Ex-Gatwick Airport customs officer shares border control secrets

From catching a seven-year-old with 12,000 cigarettes to waiting 40 days to see if a smuggler had swallowed drugs, no two days were the same for former customs and excise officer John Clarke.

After a 31-year career at Gatwick Airport, Rustington’s John has shared some of his favourite anecdotes, as well as a devastating personal loss, in his debut book, Time To Declare.

Inspired by the success of UK television shows such as Sky’s Nothing To Declare, John’s book offers a peek behind the scenes of border control and what it takes to tell a nervous flier from a jittery drugs mule.

“I think people are interested in what goes on,” said the 57-year-old. “Why did they stop me? Why did they pick on him? People are fascinated with customs work and I wanted to be able to tell the story from my point of view, and hope it will inform and entertain people.”

Smuggled contraband could range from a wrist watch – undeclared to avoid paying VAT – to kilos of drugs that would fetch tens of thousands of pounds on the street.

John said the lengths to which people would go in order to move drugs over the border never failed to surprise him.

One group had packed the shells of giant African land snails with cocaine packets, he said, before freezing the animals and placing them in a suitcase in the hold.

Unbeknownst to the smugglers, the makeshift mules were still alive and, after thawing out, slithered around and dislodged their expensive cargo in full view of customs officials.

Another attempt saw dozens of hollowed-out walnuts filled with tiny amounts of cocaine.

But for all the ingenious methods, there was always ineptitude, complacency and outright cockiness, John said.

Some people would simply wrap their drugs in a towel and leave them at the top of their suitcase. One man, when caught with his drug-filled bag, tried to eat his laminated boarding card to destroy any evidence it was his.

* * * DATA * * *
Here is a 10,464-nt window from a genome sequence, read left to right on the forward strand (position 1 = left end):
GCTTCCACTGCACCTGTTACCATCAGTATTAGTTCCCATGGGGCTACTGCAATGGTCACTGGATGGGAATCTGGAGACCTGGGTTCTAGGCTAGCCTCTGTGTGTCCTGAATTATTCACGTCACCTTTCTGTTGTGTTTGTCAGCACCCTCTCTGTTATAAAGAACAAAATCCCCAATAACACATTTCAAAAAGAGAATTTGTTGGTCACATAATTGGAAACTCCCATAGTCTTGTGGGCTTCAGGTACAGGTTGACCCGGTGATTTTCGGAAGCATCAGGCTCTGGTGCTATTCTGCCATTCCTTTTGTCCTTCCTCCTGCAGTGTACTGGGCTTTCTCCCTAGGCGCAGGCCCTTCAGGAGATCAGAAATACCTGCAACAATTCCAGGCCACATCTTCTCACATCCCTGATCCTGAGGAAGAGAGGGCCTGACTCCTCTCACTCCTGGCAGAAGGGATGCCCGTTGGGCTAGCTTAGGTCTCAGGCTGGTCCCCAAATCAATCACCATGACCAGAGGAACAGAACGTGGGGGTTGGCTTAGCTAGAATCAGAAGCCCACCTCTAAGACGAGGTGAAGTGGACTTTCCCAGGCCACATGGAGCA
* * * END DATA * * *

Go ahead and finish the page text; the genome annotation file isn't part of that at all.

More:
Of course, no book on customs and excise would be complete without pulling on a pair of latex gloves and delving deeper into the subject matter.

In the 1980s, John said, smugglers suspected of carrying contraband internally would have to be seen to have two full bowel movements – a job described as ‘babysitting’.

With technology significantly less advanced, the searching process then involved a see-through bag, a sieve and some waterproof gloves.

John remembered one man steadfastly holding out on his second bowel movement for 40 days in custody. An undeniably impressive feat under the circumstances but, John said, nature took its course in the end.

The record haul for swallowed packages stood at over 100, totalling almost half a kilo of cocaine, in what was surely an ordeal at both ends of the process.

Although it was easy to see the humour in the weird and wonderful attempts to fool the officers, John said he never lost sight of reality.

Desperate smugglers would often be paid as little as £1,000 to risk their safety and freedom in getting products worth 50 times that amount onto the streets.

“I always treated everyone the same,” he said. “I didn’t judge anyone – you had to be professional, your job was to enforce the law.

Time to Declare is available to order online, via www.timetodeclare.co.uk

Comments are closed.